## November 15, 2010

### Hillstrom's 2011 Almanac ... Sample #1

Here's a sample tidbit/observation from the new book, available soon:

May 3

If you want to measure the incremental value that Facebook delivers to your business, give regression analysis a try.
Pull purchase data for all customers who placed at least one order in the past twelve months ending March 31.  Here are the variables.
• Recency, Months Since Last Purchase.
• Number of Orders, Past 12 Months.
• Number of Orders, 13+ Months Ago.
• Number of Channels Purchased From.
• Number of Merchandise Divisions Purchased From.
• 1 if Customer is a Facebook Fan, 0 Otherwise.
Pull demand spent by customers in this audience during April.  Run a Regression Analysis.
• April Demand is the Dependent Variable.
• The Variables above are Independent Variables.
Look at the coefficient for being a Facebook Fan.
• If is isn't significant, then being a Fan results in no incremental value.
• If the coefficient is negative, then being a Facebook fan hurt the business.
• If the coefficient is positive, then multiply the value of the coefficient by the number of customers who are a Facebook Fan.  This multiplication yields the incremental dollar value provided by Facebook.
• Example:  Coefficient = \$0.50.  Customers = 1,000.  Incremental Value = \$0.50 * 1,000 = \$500.

#### 6 comments:

1. Scott2:11 PM

How do people go about identifying facebook fans on their housefile? I'd love to be able to perform the analysis you are suggesting, but we're struggling to find a way to "export" fan info and associate to a name/address/email on the database. Suggestions?

2. It doesn't have to be hard. Each time a customer orders from your business, have a box on the checkout page asking if the customer is a Facebook Fan ... ask the customer to volunteer information.

It's not perfect, but it is better than nothing, in fact, it's significantly better than nothing.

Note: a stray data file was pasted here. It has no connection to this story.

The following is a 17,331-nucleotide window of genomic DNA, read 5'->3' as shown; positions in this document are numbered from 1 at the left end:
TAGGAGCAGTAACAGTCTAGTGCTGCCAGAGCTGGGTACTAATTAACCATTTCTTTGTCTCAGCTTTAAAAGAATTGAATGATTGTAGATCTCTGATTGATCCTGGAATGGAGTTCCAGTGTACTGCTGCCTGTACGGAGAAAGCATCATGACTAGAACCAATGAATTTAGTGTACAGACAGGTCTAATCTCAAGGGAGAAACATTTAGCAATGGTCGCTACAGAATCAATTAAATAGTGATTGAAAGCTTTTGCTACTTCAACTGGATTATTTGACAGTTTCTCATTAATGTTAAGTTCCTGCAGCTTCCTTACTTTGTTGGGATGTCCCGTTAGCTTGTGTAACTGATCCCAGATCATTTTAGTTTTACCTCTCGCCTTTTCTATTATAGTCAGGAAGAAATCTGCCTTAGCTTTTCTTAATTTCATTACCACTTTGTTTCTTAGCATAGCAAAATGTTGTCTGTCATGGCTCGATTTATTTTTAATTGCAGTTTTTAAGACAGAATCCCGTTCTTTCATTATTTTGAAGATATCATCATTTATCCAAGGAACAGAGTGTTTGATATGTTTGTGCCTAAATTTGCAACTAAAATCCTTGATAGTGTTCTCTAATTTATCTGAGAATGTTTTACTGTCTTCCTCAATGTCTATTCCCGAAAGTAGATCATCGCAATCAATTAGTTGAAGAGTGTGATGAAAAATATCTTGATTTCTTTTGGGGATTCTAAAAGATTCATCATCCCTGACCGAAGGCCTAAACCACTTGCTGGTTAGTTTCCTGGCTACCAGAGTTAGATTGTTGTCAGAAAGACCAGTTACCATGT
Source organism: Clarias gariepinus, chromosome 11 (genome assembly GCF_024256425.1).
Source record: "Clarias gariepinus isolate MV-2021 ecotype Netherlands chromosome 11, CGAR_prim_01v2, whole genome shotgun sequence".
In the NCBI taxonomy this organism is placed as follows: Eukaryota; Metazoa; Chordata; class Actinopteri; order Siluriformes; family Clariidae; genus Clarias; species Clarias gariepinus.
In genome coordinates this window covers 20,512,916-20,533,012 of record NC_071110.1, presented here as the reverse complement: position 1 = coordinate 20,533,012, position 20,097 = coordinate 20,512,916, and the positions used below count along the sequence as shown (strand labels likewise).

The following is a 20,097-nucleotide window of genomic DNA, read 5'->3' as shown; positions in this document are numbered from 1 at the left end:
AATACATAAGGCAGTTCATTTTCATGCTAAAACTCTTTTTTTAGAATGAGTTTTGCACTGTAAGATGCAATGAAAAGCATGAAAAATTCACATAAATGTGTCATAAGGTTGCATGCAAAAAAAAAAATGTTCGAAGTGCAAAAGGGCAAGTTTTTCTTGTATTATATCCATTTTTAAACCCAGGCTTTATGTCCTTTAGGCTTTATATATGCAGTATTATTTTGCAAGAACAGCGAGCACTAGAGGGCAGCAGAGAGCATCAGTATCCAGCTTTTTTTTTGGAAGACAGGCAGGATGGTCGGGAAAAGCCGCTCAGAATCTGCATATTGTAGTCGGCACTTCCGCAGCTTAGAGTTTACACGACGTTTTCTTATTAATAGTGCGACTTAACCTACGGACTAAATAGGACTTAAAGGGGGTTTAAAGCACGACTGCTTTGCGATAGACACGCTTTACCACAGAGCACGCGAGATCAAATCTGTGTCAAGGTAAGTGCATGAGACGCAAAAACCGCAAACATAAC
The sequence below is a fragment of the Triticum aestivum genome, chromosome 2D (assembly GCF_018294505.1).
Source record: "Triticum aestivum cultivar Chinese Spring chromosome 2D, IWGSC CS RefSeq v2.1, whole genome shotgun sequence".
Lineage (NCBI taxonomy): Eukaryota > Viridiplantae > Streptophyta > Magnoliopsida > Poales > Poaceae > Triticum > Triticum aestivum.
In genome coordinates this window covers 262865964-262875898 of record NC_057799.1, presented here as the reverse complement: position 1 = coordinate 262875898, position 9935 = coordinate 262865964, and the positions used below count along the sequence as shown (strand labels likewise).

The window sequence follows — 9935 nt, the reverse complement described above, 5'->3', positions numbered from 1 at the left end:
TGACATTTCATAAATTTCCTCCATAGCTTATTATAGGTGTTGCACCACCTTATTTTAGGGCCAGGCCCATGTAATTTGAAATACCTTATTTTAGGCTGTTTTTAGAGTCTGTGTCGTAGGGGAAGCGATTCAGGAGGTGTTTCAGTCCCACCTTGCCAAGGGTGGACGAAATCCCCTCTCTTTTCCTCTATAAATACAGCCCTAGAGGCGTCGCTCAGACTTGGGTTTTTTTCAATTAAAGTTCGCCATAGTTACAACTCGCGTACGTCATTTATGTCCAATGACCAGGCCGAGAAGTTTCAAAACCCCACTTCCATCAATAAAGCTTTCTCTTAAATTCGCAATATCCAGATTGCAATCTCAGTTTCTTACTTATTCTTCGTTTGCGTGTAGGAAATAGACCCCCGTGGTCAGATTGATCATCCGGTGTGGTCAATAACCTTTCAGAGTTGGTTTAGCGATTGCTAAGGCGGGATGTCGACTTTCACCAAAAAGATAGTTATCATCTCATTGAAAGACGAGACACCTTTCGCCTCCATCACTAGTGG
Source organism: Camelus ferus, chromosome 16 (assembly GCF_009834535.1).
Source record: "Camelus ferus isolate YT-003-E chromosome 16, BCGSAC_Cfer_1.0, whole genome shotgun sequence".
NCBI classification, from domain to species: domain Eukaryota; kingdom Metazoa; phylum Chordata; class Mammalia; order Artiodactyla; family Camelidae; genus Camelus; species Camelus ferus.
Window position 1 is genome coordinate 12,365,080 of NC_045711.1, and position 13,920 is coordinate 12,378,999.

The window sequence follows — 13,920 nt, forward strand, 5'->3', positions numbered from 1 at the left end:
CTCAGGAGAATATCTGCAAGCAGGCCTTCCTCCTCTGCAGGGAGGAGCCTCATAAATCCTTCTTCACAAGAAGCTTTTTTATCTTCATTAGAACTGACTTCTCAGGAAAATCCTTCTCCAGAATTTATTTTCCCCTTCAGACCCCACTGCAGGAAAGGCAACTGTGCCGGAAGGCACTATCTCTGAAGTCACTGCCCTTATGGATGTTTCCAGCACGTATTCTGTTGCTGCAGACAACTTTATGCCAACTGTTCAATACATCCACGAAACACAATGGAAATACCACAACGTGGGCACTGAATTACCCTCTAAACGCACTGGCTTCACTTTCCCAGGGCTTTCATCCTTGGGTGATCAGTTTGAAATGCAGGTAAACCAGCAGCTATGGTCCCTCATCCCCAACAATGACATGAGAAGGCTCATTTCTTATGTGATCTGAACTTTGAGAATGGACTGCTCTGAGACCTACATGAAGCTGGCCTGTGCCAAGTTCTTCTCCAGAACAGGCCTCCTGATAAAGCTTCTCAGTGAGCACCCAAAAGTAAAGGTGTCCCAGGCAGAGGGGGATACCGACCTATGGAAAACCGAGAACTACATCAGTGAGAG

3. Chris7:18 AM

I had the same question. Another way is to allow consumers to register for your site using Facebook Connect.

4. Don't over-think it ... do what Chris said, there's a thousand ways to capture enough information to make valid inferences.

5. Hi Kevin,

First of all love the blog and have been a reader for quite sometime.

An issue I have with this type of analysis is the old correlation versus causation argument which I know you're familiar with.

Despite having a strong positive coefficient after running the regression, one shouldn't draw a straight line that there is any incremental value of these customers that has anything to do with Facebook.

As an example, it stands to reason that if I'm a huge fan of Best Buy (and of course I am) and I'm also on Facebook - it's already pretty likely that I may also be a fan of that brand on Facebook.

I'd like to think of myself as a high value customer for them with the amount I've spent over the years.

It wouldn't make sense though for Best Buy to assume there's incremental value driven in our relationship as a result of me being a fan of their page on Facebook. If anything, it simply says, "I want people to know I like Best Buy."

I can say with the Best Buy example, I'd be just as likely to purchase form Best Buy whether they were on Facebook or not which IMHO makes it very difficult to draw the "incremental value" conclusion that you've pointed out above.

Best,
Mike

6. The theory is that the recency/frequency/monetary information controls for the fact that you are a huge Best Buy customer, leaving any residual impact to the Facebook coefficient (and random error).

Not perfect.

But better than what people are out there are publishing.

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